Corporates and startups collaborate in Amsterdam
When StartupAmsterdam first began, one of our main objectives was to further strengthen collaborations between startups and corporates in the city. Since we started our Corporate Network back in 2016, we’ve made huge progress. The Corporate Network platform consists of over 80 of the city’s most successful corporates, and our fourth Corporate Network Event – with a focus on tech talent – is just one example of the progress we’ve already made. It took place on 8 March 2018.
Another successful Corporate Network Event
The event happened at the impressive new rent24 co-working space in Amsterdam’s stunning Magna Plaza. The historic location, complete with the stylish interior of the space, made quite the impression on attendees, which included corporate partners (including Kraft Heinz, Nike and Amazon) and Amsterdam tech initiatives (including Growth Tribe, Decoded and Codaisseur).
Also present were four of our project: a partners – Elsevier, Effectory, Flow Traders and PICNIC. The project: a programme gives skilled tech talent the chance to apply for sought-after vacancies in Amsterdam. Find out more at project.amsterdam.
After some inspiring introductions from rent24 and our very own Eline Vliegen (head of partnerships, StartupAmsterdam), the keynotes and presentations kicked off.
StartupAmsterdam’s Ruben Nieuwenhuis and Amsterdam Economic Board’s Nina Tellegen took the stage to announce a new phase of the Corporate Network. From now on, it will be managed in a joint effort between StartupAmsterdam and the Amsterdam Economic Board. In addition, Ruben and Nina unveiled TechConnect - a new public/private initiative focused on tech talent.
“We are collaborating to make Amsterdam an even better tech hub and an even better startup city,” said Ruben. Needless to say, given the successes of the Amsterdam Economic Board and StartupAmsterdam, this is one collaboration to watch out for.
Next up was pitching guru David Beckett, who actually moderated the entire event, too. He gave a charisma-packed talk on the importance of pitching for attracting talent. Naturally, the recruiters in the room – and everyone else, actually – were hanging on his every word.
Beckett is a tough speaker to follow, but Alper Utku, president of the European Leadership University, was up to the challenge. His inspiring talk – covering ‘on-demand’ talent, workers’ mindsets, the changing shape of learning and development, and more – was a hit with the audience.
After the talks, two 30-minute expert roundtable sessions took place, in which attendees discussed the biggest questions about all things tech talent. There were six different tables throughout the two sessions, each one hosted by one or more leading experts in attracting tech talent (from PICNIC, RAVE-cruitment, BIT students, IZI Solutions, Amazon, Codaisseur and Growth Tribe).
Topics included how to attract skilled talent, how to spark curiosity around emerging tech, how to collaborate with talent academies and more. At the end of each session, one representative from each group came forward to share the conclusions and lessons that their group came to. Throughout the entire hour, the attendees took part in lively discussions and fully engaged with this unique opportunity to learn from their peers. Corporates were learning from tech initiatives and startups. And startups and tech initiatives were learning from corporates. So all in all, it was a great triumph for collaboration.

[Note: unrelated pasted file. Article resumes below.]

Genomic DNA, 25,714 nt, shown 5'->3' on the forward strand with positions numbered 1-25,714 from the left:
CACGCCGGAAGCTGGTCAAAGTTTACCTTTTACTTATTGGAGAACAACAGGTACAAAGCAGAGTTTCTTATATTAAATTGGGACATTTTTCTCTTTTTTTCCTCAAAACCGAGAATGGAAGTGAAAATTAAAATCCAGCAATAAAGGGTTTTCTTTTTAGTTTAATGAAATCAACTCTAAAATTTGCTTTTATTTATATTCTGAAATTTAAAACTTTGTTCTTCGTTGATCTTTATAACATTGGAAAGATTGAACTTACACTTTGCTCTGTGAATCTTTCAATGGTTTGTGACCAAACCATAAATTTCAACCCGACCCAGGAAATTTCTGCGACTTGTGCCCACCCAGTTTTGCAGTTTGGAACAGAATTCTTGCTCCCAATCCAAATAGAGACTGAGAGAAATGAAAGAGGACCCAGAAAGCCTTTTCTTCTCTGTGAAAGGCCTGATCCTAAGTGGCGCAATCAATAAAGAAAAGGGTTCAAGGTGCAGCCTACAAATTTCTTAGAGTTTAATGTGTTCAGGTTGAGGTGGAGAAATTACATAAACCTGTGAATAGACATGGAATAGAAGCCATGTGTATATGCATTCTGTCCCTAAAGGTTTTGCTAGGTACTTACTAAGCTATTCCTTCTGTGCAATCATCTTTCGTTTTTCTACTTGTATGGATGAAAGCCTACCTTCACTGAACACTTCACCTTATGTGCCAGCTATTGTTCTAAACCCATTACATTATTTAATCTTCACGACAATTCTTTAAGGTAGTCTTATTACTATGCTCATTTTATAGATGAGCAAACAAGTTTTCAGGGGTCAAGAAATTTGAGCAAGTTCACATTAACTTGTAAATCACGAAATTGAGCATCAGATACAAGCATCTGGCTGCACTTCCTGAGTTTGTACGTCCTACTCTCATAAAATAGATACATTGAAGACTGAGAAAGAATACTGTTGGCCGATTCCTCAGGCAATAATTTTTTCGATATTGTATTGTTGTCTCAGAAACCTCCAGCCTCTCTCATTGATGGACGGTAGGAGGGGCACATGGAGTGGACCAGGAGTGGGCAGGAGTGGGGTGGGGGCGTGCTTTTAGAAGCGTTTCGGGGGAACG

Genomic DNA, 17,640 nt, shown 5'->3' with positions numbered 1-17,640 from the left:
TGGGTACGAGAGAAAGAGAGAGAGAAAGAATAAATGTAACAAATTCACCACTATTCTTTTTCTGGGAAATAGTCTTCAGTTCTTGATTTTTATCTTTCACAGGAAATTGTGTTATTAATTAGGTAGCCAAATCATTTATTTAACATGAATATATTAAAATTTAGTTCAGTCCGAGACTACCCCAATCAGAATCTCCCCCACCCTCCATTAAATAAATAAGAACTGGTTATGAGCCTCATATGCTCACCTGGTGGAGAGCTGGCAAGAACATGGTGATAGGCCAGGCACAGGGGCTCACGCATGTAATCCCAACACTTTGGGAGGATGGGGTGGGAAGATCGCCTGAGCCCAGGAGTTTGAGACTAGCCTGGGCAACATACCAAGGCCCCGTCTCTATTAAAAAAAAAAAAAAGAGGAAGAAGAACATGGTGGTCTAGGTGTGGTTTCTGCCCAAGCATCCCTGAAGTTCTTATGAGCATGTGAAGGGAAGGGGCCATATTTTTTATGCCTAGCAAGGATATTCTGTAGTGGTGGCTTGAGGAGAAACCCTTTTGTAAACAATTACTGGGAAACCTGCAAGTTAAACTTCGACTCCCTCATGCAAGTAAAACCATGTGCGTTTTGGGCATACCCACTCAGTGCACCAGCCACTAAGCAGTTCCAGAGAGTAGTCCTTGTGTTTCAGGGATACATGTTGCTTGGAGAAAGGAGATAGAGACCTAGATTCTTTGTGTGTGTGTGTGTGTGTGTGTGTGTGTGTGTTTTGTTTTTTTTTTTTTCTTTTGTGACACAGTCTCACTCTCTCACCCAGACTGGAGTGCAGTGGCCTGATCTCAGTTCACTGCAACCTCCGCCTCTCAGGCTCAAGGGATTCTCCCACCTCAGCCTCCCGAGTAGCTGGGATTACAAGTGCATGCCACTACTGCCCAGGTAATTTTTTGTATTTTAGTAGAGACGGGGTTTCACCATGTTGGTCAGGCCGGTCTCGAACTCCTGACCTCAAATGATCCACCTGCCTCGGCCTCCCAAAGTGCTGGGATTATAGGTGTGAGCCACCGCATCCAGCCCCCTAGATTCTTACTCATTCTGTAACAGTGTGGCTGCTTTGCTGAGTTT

Interesting conclusions from the roundtables included that:
- The person who scouts talent is crucial; the right recruiter will always find the right kind of tech talent.
- It’s important to activate tech curiosity in employees by making tech more understandable for them, engaging them in the conversation and stopping them from feeling intimidated by tech.
- Society is undergoing faster and faster technological improvements. Employees can no longer learn something once and then apply it in their career till retirement; they need to continuously learn and up-skill themselves, and employers need to have a major role in this.
During the second session, Gijs Notte of RAVE-cruitment was asked, “do you really think there is a shortage of tech talent in the Netherlands?” His reply? “No question. In the last 10 years, there has been a continuous shortage of tech talent – about 3-8 thousand people to be exact.” In fact, in Amsterdam alone, Adyen is currently looking to hire 150 developers in 2018 – that’s a lot. Same for Elsevier, which is seeking 120 tech workers.
Luckily, our project: a programme is taking steps to fill the talent gap with highly skilled international and local talent.
Pitches from initiatives enabling digital transformation
Next up after the roundtable sessions were pitches from five leading tech talent initiatives and academies – Codaisseur, Growth Tribe, DELITELABS, Decoded and Joboti, which were all very well-received by attendees. This led to the networking part of the event, where attendees and the initiatives got to know each other over drinks. We can’t wait to see some of the collaborations that follow!If you’d like to be part of StartupAmsterdam’s Corporate Network, get connected to startup liaisons, innovation managers and other stakeholders, get access to up-and-coming technology and stay up to date with startup events, head over to corporatenetwork.nl.